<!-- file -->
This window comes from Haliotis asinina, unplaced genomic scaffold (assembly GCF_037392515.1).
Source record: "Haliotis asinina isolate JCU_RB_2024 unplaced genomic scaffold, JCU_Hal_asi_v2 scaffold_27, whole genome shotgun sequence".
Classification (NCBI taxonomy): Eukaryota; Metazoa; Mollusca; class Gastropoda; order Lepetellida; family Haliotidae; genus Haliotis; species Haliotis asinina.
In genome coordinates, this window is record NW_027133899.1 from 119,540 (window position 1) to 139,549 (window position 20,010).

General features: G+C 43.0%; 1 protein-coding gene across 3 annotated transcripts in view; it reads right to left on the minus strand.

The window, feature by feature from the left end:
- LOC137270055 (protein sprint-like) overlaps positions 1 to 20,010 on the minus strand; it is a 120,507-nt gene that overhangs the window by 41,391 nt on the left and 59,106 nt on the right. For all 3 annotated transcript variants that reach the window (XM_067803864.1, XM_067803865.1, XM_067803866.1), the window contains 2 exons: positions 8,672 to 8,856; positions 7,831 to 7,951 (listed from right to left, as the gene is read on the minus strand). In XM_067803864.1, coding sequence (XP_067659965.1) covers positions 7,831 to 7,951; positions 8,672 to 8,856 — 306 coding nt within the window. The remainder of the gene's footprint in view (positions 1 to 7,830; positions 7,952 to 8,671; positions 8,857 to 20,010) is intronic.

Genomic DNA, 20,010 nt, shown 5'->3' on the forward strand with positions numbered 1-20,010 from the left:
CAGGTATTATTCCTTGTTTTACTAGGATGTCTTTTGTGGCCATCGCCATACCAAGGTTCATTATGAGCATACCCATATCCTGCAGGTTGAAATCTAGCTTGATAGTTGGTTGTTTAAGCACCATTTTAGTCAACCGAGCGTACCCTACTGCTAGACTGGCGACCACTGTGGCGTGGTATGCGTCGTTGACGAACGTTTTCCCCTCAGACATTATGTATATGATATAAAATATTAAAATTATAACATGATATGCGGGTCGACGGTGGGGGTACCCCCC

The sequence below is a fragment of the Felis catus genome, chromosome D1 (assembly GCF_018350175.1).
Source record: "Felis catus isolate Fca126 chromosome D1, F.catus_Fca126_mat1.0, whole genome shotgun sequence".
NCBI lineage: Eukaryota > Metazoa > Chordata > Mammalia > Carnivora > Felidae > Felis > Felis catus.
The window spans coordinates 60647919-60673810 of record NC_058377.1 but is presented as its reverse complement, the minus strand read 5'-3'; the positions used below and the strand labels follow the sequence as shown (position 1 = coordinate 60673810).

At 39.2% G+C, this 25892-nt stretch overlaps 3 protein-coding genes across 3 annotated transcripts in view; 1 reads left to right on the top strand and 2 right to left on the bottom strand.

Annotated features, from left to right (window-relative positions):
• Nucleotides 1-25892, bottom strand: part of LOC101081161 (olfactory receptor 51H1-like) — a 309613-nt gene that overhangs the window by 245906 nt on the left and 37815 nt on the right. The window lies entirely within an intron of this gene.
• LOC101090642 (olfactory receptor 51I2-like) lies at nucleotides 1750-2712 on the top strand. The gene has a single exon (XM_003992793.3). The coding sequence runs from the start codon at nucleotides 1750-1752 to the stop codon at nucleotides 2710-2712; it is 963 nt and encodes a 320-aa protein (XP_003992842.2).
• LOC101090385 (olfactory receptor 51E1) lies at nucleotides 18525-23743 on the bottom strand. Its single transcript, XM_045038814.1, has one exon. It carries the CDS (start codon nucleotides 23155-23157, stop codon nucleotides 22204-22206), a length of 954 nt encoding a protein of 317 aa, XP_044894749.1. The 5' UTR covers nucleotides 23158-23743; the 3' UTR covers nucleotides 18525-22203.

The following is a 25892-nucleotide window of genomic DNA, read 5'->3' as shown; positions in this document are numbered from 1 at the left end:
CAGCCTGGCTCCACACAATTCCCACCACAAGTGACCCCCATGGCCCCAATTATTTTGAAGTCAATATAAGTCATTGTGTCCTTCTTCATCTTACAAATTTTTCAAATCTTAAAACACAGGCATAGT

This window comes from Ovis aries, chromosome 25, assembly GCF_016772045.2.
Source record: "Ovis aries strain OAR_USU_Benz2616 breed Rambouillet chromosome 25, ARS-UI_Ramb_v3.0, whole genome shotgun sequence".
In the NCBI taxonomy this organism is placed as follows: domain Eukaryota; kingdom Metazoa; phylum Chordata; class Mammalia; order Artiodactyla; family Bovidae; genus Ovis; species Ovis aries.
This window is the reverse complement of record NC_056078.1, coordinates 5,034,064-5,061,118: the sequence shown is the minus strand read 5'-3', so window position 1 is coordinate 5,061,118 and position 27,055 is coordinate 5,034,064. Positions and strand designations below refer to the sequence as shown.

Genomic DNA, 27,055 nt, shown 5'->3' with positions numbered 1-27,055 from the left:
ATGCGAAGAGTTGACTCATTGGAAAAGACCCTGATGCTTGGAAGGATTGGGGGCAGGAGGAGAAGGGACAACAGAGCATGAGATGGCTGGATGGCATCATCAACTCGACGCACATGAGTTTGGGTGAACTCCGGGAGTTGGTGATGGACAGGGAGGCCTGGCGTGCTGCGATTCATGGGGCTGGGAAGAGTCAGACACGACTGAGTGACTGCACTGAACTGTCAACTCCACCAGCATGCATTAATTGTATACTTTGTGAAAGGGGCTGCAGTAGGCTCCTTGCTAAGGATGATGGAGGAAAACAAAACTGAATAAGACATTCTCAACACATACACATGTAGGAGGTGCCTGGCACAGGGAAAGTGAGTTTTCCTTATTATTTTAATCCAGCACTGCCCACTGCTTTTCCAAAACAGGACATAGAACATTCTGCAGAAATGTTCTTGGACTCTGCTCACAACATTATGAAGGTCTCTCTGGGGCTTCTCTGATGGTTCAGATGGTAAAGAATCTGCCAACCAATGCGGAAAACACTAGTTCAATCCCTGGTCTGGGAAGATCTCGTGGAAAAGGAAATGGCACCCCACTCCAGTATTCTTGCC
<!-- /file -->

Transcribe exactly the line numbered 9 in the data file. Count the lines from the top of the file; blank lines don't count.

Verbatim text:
CAGGTATTATTCCTTGTTTTACTAGGATGTCTTTTGTGGCCATCGCCATACCAAGGTTCATTATGAGCATACCCATATCCTGCAGGTTGAAATCTAGCTTGATAGTTGGTTGTTTAAGCACCATTTTAGTCAACCGAGCGTACCCTACTGCTAGACTGGCGACCACTGTGGCGTGGTATGCGTCGTTGACGAACGTTTTCCCCTCAGACATTATGTATATGATATAAAATATTAAAATTATAACATGATATGCGGGTCGACGGTGGGGGTACCCCCC